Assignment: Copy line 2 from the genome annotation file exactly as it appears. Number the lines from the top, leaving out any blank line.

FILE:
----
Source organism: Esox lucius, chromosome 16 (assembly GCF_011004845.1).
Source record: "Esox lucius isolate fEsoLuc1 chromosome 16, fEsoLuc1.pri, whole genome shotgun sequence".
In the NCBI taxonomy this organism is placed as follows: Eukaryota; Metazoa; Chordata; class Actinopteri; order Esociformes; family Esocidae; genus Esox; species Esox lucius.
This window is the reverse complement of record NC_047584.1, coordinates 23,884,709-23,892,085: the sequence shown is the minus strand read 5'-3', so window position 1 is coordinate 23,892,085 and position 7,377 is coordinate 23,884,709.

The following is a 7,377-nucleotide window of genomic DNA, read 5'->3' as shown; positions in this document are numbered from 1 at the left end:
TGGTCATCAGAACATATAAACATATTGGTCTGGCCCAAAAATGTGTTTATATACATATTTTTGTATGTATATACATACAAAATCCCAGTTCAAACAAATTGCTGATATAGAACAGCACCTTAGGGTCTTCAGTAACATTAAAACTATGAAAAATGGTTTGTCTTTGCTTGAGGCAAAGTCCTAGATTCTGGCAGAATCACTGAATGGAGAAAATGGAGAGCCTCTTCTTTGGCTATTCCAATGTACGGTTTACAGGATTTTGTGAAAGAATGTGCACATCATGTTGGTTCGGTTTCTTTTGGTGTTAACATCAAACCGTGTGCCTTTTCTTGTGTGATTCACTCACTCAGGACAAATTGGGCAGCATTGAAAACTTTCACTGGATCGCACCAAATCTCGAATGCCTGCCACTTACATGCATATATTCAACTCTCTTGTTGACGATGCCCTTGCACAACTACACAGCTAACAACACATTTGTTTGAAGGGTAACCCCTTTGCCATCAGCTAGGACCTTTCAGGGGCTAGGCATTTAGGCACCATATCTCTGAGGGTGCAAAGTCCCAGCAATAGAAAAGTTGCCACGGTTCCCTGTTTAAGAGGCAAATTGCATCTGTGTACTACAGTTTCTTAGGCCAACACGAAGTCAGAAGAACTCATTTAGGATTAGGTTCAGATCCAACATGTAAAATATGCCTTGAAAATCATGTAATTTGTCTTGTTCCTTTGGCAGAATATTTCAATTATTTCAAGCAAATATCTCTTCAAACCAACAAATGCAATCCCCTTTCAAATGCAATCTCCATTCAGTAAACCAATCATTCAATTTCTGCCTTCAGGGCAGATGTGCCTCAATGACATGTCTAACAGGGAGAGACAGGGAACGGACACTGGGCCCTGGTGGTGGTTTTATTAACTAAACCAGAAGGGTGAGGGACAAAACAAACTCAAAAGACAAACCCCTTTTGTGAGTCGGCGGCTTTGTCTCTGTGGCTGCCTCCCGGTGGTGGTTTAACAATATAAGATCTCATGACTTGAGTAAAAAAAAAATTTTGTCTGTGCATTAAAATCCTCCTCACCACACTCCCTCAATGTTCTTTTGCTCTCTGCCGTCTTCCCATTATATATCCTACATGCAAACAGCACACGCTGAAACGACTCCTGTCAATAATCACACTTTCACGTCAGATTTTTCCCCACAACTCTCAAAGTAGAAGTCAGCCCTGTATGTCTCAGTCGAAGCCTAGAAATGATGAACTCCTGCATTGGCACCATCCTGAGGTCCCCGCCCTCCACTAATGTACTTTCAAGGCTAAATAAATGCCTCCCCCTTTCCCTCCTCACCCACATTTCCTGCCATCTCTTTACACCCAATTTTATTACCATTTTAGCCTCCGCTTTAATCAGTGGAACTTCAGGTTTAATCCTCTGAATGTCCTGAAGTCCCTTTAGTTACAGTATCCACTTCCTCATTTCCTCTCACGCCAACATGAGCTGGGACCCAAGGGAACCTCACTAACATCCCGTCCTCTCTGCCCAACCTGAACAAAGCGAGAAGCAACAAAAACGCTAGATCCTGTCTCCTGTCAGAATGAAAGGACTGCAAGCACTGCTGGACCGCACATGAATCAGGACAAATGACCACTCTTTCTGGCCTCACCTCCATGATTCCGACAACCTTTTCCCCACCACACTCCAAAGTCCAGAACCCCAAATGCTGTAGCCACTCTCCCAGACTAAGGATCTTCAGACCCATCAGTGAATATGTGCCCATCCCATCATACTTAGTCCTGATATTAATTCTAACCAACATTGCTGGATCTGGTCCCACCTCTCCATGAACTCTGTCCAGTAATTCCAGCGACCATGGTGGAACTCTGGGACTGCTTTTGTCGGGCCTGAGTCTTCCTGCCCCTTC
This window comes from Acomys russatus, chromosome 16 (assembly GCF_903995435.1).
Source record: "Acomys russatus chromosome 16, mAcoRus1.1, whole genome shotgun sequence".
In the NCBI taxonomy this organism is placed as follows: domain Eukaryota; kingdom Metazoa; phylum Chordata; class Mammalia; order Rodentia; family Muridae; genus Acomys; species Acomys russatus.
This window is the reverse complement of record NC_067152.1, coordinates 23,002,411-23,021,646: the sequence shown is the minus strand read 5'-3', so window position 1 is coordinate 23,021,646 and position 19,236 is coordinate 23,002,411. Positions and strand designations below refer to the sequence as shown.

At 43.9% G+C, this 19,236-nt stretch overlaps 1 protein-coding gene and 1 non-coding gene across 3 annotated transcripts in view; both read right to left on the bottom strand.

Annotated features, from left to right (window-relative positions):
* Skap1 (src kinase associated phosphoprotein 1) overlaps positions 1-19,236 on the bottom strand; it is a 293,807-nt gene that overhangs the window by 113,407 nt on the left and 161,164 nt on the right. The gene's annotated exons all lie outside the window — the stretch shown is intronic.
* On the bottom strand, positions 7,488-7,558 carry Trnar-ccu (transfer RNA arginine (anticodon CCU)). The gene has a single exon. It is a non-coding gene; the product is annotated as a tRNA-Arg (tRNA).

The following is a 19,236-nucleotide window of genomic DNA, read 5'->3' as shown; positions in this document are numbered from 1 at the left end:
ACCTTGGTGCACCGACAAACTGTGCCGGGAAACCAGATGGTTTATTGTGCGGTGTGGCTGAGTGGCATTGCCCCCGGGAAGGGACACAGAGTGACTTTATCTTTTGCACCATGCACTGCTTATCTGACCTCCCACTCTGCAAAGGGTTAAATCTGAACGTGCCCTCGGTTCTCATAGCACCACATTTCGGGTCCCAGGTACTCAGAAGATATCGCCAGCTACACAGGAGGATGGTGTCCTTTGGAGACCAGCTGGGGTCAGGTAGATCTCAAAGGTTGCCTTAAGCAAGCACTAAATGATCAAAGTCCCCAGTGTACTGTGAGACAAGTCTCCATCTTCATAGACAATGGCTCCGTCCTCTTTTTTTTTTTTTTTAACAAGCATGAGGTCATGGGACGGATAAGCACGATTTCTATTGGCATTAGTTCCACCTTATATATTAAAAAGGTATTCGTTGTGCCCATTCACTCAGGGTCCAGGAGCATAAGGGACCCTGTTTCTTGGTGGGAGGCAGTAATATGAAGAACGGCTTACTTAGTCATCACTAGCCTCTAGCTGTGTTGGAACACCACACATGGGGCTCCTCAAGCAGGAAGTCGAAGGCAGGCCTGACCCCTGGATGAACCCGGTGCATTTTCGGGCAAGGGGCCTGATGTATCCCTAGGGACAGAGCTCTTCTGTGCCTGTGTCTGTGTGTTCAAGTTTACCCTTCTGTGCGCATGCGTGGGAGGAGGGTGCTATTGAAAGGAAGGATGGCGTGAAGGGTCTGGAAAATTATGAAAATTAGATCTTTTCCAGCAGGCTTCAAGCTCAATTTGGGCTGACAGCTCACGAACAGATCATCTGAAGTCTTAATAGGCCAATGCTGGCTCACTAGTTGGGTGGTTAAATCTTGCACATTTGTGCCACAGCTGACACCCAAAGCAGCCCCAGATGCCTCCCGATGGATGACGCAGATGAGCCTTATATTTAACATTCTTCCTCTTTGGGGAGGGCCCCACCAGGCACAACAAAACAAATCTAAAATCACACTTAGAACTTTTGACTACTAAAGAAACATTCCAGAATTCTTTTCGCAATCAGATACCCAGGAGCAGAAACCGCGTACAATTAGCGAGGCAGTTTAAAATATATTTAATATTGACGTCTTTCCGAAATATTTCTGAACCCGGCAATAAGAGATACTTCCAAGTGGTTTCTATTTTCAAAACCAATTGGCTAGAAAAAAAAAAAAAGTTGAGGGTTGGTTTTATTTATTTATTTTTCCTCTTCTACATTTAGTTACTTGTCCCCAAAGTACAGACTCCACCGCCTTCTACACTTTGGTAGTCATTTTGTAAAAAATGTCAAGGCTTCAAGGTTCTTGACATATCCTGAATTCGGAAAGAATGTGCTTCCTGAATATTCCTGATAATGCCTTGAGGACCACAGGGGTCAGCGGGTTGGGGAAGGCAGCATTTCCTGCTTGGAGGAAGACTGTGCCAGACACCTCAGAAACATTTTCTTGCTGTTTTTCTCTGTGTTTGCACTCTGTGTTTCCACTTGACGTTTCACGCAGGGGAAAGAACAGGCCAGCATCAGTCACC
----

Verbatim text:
Source record: "Esox lucius isolate fEsoLuc1 chromosome 16, fEsoLuc1.pri, whole genome shotgun sequence".